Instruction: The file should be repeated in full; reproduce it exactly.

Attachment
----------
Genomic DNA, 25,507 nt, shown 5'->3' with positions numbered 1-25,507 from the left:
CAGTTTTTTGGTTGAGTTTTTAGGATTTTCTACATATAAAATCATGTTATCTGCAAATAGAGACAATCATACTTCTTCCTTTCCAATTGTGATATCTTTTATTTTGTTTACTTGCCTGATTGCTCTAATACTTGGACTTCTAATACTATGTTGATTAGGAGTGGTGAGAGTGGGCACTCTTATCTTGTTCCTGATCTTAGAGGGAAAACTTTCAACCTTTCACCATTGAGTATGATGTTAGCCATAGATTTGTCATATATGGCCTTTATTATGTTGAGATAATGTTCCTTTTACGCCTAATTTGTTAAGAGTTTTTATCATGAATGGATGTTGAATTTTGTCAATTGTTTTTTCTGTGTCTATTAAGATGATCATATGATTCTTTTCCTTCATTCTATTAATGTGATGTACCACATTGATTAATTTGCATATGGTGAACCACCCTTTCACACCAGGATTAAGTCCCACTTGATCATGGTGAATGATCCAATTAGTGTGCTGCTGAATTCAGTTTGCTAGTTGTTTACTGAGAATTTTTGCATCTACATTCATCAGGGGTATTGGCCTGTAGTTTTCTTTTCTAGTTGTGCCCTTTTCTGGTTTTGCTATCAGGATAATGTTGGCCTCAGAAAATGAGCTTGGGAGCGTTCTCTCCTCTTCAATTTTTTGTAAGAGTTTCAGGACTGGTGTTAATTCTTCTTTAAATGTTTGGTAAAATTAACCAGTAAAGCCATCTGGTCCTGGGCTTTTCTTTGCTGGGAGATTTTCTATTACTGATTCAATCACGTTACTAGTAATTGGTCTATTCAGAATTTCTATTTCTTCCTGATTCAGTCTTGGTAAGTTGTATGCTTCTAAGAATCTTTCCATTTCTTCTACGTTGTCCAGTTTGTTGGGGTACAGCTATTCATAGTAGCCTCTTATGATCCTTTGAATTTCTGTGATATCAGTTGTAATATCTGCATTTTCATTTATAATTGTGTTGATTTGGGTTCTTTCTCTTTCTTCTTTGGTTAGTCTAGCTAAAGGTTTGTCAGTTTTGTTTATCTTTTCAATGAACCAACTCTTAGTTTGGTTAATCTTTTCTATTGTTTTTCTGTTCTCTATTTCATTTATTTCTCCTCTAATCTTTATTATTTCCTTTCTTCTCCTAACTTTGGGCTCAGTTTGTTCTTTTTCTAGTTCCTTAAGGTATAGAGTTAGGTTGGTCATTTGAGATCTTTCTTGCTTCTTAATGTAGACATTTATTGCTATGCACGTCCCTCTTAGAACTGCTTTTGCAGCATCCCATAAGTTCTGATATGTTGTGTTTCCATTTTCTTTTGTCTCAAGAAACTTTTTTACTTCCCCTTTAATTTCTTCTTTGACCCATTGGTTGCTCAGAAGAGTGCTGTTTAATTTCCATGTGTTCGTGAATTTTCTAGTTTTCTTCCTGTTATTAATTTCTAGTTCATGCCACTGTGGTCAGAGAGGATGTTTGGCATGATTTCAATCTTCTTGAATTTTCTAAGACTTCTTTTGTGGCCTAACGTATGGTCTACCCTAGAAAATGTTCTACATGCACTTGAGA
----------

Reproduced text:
Genomic DNA, 25,507 nt, shown 5'->3' with positions numbered 1-25,507 from the left:
CAGTTTTTTGGTTGAGTTTTTAGGATTTTCTACATATAAAATCATGTTATCTGCAAATAGAGACAATCATACTTCTTCCTTTCCAATTGTGATATCTTTTATTTTGTTTACTTGCCTGATTGCTCTAATACTTGGACTTCTAATACTATGTTGATTAGGAGTGGTGAGAGTGGGCACTCTTATCTTGTTCCTGATCTTAGAGGGAAAACTTTCAACCTTTCACCATTGAGTATGATGTTAGCCATAGATTTGTCATATATGGCCTTTATTATGTTGAGATAATGTTCCTTTTACGCCTAATTTGTTAAGAGTTTTTATCATGAATGGATGTTGAATTTTGTCAATTGTTTTTTCTGTGTCTATTAAGATGATCATATGATTCTTTTCCTTCATTCTATTAATGTGATGTACCACATTGATTAATTTGCATATGGTGAACCACCCTTTCACACCAGGATTAAGTCCCACTTGATCATGGTGAATGATCCAATTAGTGTGCTGCTGAATTCAGTTTGCTAGTTGTTTACTGAGAATTTTTGCATCTACATTCATCAGGGGTATTGGCCTGTAGTTTTCTTTTCTAGTTGTGCCCTTTTCTGGTTTTGCTATCAGGATAATGTTGGCCTCAGAAAATGAGCTTGGGAGCGTTCTCTCCTCTTCAATTTTTTGTAAGAGTTTCAGGACTGGTGTTAATTCTTCTTTAAATGTTTGGTAAAATTAACCAGTAAAGCCATCTGGTCCTGGGCTTTTCTTTGCTGGGAGATTTTCTATTACTGATTCAATCACGTTACTAGTAATTGGTCTATTCAGAATTTCTATTTCTTCCTGATTCAGTCTTGGTAAGTTGTATGCTTCTAAGAATCTTTCCATTTCTTCTACGTTGTCCAGTTTGTTGGGGTACAGCTATTCATAGTAGCCTCTTATGATCCTTTGAATTTCTGTGATATCAGTTGTAATATCTGCATTTTCATTTATAATTGTGTTGATTTGGGTTCTTTCTCTTTCTTCTTTGGTTAGTCTAGCTAAAGGTTTGTCAGTTTTGTTTATCTTTTCAATGAACCAACTCTTAGTTTGGTTAATCTTTTCTATTGTTTTTCTGTTCTCTATTTCATTTATTTCTCCTCTAATCTTTATTATTTCCTTTCTTCTCCTAACTTTGGGCTCAGTTTGTTCTTTTTCTAGTTCCTTAAGGTATAGAGTTAGGTTGGTCATTTGAGATCTTTCTTGCTTCTTAATGTAGACATTTATTGCTATGCACGTCCCTCTTAGAACTGCTTTTGCAGCATCCCATAAGTTCTGATATGTTGTGTTTCCATTTTCTTTTGTCTCAAGAAACTTTTTTACTTCCCCTTTAATTTCTTCTTTGACCCATTGGTTGCTCAGAAGAGTGCTGTTTAATTTCCATGTGTTCGTGAATTTTCTAGTTTTCTTCCTGTTATTAATTTCTAGTTCATGCCACTGTGGTCAGAGAGGATGTTTGGCATGATTTCAATCTTCTTGAATTTTCTAAGACTTCTTTTGTGGCCTAACGTATGGTCTACCCTAGAAAATGTTCTACATGCACTTGAGA